- The detail view should show a description of the trail, a visual representation of the difficulty of the trail and the type of terrain, a picture of the scenery, an actual map of the route, a rating from other users, and a commentary section.
So far I have more question regarding the tags, and item 3 is a little fuzzy. With the 5th point we can further extract questions like; What kind of terrains are there? What kind of differences in difficulty is there, and how is that generally represented? You’ll also see the 5th point is very big, it would be better for us to break it apart into even smaller sections.
The detail view:
- Should show the title, a picture and a description of the route
- Should show a detailed overview of the difficulty, type of terrain, rating and comments
From breaking things down like this it becomes obvious this view has the potential to have too much information for just one screen. Breaking it down has helped us to narrow down possible solutions for picking design elements for such detailed information.
For now I am going to run with the list that we have, and add them to my board on VisualStudio.com, which looks a little empty right now:
Now that I have added the items, I feel that I need to resolve the 3rd item from the interview list we created. As it turns out what we will need is for a user to create a profile.
Since I changed that I was able to start creating some of the tasks:
I have so many options here to make changes to, I haven’t even changed the iterations yet, or assigned any of the stories/tasks. I could attach wire frames to the tasks if I want, which I probably will too.
There are lots of alternatives to tracking your tasks, some others I have used in the past and liked are:
I have even heard some people using Trello. The point is, find something that works for you, it’s going to make your life easier if you can keep track of what it is that you’re doing, besides clients wanting regular updates of where you are with things.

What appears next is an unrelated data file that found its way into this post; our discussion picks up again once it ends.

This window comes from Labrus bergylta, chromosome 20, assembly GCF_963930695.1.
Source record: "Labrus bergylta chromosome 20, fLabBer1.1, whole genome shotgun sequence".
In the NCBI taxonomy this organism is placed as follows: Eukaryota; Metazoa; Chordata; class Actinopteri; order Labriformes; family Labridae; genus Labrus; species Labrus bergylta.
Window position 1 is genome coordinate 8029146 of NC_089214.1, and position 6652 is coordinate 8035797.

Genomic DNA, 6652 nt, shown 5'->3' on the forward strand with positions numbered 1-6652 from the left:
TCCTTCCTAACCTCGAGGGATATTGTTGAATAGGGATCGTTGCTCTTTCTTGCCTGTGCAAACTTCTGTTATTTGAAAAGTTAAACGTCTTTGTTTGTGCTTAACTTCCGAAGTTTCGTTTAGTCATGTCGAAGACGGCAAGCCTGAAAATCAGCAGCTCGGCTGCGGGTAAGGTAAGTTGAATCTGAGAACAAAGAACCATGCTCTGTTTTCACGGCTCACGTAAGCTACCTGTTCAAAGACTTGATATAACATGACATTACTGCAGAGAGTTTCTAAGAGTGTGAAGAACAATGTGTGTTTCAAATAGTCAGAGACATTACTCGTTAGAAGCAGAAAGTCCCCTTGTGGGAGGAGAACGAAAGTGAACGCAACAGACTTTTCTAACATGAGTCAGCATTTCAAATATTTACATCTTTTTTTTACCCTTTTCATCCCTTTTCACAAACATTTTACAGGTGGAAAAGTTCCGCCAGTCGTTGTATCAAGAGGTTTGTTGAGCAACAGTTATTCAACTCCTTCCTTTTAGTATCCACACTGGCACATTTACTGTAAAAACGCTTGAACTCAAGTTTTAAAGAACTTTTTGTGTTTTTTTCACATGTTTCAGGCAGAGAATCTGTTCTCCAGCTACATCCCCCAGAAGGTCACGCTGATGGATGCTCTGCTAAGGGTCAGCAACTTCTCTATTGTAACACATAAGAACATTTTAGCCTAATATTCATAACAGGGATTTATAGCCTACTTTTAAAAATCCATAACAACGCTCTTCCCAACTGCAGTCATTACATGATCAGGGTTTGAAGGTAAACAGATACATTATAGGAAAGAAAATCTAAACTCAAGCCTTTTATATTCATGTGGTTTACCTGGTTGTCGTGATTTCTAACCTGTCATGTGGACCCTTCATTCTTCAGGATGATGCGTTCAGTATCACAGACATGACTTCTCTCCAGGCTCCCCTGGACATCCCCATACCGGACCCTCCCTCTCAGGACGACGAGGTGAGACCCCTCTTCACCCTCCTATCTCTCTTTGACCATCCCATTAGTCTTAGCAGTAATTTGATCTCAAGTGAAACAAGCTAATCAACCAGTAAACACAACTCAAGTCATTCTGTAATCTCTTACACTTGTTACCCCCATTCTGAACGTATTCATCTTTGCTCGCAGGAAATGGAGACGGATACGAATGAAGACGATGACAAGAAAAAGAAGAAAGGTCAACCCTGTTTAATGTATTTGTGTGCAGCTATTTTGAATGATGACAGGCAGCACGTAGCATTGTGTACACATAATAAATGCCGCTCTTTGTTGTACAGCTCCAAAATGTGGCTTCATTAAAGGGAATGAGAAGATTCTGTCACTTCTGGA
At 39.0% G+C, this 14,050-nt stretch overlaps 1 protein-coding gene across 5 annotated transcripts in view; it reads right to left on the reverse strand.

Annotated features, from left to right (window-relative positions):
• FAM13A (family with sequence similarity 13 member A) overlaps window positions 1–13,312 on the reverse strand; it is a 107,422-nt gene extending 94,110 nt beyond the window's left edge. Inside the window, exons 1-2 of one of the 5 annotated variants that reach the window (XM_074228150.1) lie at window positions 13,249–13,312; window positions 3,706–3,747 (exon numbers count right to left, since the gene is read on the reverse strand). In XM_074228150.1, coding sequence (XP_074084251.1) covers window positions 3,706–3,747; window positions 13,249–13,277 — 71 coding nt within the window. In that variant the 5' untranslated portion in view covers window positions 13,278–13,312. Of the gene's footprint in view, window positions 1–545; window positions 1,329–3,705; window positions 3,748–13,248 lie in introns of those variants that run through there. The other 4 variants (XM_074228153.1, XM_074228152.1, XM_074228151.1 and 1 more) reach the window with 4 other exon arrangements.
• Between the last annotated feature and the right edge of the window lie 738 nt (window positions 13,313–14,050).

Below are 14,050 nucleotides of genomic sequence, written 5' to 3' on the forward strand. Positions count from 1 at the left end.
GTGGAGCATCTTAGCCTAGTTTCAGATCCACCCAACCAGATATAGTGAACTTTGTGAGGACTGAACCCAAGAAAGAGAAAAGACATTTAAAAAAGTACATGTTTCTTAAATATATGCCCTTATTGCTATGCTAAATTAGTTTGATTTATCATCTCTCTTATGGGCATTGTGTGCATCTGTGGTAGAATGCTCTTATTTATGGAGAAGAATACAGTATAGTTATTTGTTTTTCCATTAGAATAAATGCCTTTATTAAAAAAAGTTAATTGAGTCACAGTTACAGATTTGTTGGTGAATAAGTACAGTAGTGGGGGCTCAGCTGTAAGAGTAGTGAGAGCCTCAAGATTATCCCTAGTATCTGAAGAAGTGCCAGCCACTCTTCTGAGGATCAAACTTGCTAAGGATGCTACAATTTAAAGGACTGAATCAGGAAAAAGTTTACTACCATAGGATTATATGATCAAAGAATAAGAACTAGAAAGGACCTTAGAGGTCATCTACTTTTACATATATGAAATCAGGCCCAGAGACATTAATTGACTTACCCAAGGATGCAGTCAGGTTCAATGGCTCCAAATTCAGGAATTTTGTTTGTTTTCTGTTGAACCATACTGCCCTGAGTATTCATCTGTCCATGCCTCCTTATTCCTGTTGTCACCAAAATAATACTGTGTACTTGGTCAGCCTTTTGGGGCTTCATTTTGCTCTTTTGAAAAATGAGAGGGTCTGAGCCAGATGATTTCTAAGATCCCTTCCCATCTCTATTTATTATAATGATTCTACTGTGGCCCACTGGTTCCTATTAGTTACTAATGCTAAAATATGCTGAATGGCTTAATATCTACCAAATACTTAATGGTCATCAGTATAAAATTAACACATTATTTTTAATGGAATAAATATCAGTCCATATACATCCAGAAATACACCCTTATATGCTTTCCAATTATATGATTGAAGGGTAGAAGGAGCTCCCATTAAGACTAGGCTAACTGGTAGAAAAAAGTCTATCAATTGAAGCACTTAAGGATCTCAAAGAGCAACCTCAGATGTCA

Now this is only the first part of a series I will be doing on the topic of creating an app. Some topics I am not going to cover, there is already so much information out there on them. Off the top of my head User Experience Design is a term to get familiar with, it could be a little more challenging when you’re just one person making applications. Screen resolutions on Android is something to get yourself familiar with. If you want more in-depth tutorials on using Xamarin, and don’t mind paying for it, have a look at Xamarin University. There is also a Microsoft Virtual Academy resource section for Xamarin. So there are LOADS of resources out there, but I do want you to come back of course and have a look at what we’re going to build. If you have questions, I’m on Twitter, Facebook, and otherwise go to our site to get a hold of me.
Next Time On Start To Finish: Episode #2
On the next post we’ll pay attention to different kind of projects we could start the app off with, and why we will go with the one we’re using. We will go more in-depth into some of the points we’ve discussed in our interview, to get more accurate information about what it is that we’re building. We’ll start off with some wire frames, to make sure our customer is happy and that we understand exactly what it is that he has in mind, before we build something only to find out at the end that it is nothing like he wanted.
See you next time!